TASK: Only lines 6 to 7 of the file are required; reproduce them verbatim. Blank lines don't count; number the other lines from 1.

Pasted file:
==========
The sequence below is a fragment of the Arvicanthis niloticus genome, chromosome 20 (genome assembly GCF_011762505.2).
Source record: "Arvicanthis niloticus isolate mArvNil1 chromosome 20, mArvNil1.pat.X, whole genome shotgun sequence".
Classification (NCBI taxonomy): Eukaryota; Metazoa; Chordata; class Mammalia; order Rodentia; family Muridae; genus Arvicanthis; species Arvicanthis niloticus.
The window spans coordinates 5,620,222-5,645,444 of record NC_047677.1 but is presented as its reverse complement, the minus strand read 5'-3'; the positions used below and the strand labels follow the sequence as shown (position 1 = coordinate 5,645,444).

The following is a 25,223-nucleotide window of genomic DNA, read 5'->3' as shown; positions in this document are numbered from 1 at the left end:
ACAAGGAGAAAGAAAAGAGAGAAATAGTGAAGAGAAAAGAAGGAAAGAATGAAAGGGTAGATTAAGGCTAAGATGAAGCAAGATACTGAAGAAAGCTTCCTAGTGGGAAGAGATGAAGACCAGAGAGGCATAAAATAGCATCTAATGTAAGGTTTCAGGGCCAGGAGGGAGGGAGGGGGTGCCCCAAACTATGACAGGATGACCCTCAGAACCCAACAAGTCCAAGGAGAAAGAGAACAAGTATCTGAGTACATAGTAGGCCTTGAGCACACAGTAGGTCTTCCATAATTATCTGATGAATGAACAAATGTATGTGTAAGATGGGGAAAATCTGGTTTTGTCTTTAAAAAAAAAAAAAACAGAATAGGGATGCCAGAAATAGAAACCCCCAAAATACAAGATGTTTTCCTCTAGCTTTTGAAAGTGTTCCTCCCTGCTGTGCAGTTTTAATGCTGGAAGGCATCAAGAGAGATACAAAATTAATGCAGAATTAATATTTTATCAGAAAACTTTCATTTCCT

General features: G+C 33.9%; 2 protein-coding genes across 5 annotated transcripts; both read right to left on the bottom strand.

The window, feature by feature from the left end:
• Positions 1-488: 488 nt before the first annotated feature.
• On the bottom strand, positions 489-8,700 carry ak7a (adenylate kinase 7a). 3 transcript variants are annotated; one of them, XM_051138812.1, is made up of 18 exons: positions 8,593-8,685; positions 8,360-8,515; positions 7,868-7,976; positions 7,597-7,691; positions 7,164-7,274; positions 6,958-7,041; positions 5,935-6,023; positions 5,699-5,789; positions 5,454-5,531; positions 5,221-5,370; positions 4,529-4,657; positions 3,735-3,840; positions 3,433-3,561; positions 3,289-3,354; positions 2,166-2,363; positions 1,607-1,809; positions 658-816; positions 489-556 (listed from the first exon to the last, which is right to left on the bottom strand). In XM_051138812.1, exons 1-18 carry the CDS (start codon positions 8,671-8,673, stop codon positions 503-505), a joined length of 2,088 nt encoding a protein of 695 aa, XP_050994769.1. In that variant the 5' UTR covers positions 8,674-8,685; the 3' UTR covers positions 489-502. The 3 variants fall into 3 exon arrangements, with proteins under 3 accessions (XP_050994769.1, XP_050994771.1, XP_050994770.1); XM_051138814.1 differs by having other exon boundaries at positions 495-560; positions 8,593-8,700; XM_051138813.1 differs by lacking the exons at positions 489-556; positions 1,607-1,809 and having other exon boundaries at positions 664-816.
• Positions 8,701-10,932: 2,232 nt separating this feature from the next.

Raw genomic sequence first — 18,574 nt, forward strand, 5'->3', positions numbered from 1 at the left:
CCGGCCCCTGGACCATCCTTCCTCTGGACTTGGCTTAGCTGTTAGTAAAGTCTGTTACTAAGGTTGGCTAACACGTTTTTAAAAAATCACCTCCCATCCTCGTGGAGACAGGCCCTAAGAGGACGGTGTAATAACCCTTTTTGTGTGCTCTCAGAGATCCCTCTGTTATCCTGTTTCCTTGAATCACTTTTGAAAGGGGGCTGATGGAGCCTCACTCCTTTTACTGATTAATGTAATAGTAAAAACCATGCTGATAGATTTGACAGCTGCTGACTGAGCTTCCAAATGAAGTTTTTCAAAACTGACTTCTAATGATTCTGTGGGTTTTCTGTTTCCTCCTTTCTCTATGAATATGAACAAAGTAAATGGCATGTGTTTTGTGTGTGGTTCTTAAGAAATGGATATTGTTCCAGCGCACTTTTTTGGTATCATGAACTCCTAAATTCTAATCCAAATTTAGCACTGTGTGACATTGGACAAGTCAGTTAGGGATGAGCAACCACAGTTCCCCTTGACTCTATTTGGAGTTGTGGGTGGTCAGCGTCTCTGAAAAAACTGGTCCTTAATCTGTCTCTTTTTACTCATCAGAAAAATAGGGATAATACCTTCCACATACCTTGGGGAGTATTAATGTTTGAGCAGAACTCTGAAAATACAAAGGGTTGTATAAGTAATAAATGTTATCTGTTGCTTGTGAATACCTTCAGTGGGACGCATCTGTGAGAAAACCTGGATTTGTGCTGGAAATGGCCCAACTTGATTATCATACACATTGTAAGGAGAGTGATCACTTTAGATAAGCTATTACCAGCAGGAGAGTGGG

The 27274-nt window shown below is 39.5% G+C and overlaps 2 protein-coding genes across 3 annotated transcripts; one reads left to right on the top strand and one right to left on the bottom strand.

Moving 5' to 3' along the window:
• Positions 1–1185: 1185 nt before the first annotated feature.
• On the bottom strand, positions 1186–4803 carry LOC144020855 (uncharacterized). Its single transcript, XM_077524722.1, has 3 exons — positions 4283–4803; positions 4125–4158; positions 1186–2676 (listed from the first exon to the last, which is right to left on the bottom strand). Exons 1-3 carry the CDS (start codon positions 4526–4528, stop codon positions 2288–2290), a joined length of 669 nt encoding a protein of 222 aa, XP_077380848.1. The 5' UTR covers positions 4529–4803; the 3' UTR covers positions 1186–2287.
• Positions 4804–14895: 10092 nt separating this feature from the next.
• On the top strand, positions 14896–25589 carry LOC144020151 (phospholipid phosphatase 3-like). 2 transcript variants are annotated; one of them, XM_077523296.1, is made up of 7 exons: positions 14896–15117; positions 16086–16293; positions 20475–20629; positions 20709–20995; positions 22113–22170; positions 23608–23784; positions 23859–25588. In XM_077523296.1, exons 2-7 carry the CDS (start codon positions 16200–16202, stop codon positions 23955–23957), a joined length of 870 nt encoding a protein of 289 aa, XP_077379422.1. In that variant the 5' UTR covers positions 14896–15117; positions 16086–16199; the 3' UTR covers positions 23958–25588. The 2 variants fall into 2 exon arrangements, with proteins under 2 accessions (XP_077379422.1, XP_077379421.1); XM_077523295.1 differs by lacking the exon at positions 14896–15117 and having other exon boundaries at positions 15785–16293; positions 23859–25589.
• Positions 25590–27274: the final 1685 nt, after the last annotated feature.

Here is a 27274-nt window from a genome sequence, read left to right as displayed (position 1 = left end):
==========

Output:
ACAAGGAGAAAGAAAAGAGAGAAATAGTGAAGAGAAAAGAAGGAAAGAATGAAAGGGTAGATTAAGGCTAAGATGAAGCAAGATACTGAAGAAAGCTTCCTAGTGGGAAGAGATGAAGACCAGAGAGGCATAAAATAGCATCTAATGTAAGGTTTCAGGGCCAGGAGGGAGGGAGGGGGTGCCCCAAACTATGACAGGATGACCCTCAGAACCCAACAAGTCCAAGGAGAAAGAGAACAAGTATCTGAGTACATAGTAGGCCTTGAGCACACAGTAGGTCTTCCATAATTATCTGATGAATGAACAAATGTATGTGTAAGATGGGGAAAATCTGGTTTTGTCTTTAAAAAAAAAAAAAACAGAATAGGGATGCCAGAAATAGAAACCCCCAAAATACAAGATGTTTTCCTCTAGCTTTTGAAAGTGTTCCTCCCTGCTGTGCAGTTTTAATGCTGGAAGGCATCAAGAGAGATACAAAATTAATGCAGAATTAATATTTTATCAGAAAACTTTCATTTCCT

General features: G+C 33.9%; 2 protein-coding genes across 5 annotated transcripts; both read right to left on the bottom strand.